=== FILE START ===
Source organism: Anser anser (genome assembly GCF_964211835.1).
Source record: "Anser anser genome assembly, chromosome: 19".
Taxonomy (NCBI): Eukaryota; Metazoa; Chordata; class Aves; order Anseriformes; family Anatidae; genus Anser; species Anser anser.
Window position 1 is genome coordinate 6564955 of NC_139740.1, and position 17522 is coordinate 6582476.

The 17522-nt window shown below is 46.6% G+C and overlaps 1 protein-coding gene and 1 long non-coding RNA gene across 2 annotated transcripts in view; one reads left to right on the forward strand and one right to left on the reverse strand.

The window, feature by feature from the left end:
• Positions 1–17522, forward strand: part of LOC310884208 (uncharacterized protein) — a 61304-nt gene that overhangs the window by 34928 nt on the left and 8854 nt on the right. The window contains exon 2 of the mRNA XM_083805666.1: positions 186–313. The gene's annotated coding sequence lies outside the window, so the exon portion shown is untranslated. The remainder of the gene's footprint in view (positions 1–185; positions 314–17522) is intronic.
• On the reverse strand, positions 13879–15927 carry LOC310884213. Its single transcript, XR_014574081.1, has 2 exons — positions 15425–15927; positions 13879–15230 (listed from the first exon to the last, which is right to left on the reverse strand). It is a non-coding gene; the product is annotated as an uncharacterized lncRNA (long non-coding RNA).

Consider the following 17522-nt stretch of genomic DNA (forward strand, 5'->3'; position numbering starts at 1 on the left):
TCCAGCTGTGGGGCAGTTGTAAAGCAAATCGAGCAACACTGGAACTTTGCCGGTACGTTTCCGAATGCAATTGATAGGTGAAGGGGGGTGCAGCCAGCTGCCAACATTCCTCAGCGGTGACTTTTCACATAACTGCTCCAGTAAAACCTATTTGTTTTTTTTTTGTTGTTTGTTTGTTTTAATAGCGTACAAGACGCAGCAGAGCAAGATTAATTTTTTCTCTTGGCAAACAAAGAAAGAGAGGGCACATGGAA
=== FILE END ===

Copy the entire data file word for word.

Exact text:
Source organism: Anser anser (genome assembly GCF_964211835.1).
Source record: "Anser anser genome assembly, chromosome: 19".
Taxonomy (NCBI): Eukaryota; Metazoa; Chordata; class Aves; order Anseriformes; family Anatidae; genus Anser; species Anser anser.
Window position 1 is genome coordinate 6564955 of NC_139740.1, and position 17522 is coordinate 6582476.

The 17522-nt window shown below is 46.6% G+C and overlaps 1 protein-coding gene and 1 long non-coding RNA gene across 2 annotated transcripts in view; one reads left to right on the forward strand and one right to left on the reverse strand.

The window, feature by feature from the left end:
• Positions 1–17522, forward strand: part of LOC310884208 (uncharacterized protein) — a 61304-nt gene that overhangs the window by 34928 nt on the left and 8854 nt on the right. The window contains exon 2 of the mRNA XM_083805666.1: positions 186–313. The gene's annotated coding sequence lies outside the window, so the exon portion shown is untranslated. The remainder of the gene's footprint in view (positions 1–185; positions 314–17522) is intronic.
• On the reverse strand, positions 13879–15927 carry LOC310884213. Its single transcript, XR_014574081.1, has 2 exons — positions 15425–15927; positions 13879–15230 (listed from the first exon to the last, which is right to left on the reverse strand). It is a non-coding gene; the product is annotated as an uncharacterized lncRNA (long non-coding RNA).

Consider the following 17522-nt stretch of genomic DNA (forward strand, 5'->3'; position numbering starts at 1 on the left):
TCCAGCTGTGGGGCAGTTGTAAAGCAAATCGAGCAACACTGGAACTTTGCCGGTACGTTTCCGAATGCAATTGATAGGTGAAGGGGGGTGCAGCCAGCTGCCAACATTCCTCAGCGGTGACTTTTCACATAACTGCTCCAGTAAAACCTATTTGTTTTTTTTTTGTTGTTTGTTTGTTTTAATAGCGTACAAGACGCAGCAGAGCAAGATTAATTTTTTCTCTTGGCAAACAAAGAAAGAGAGGGCACATGGAA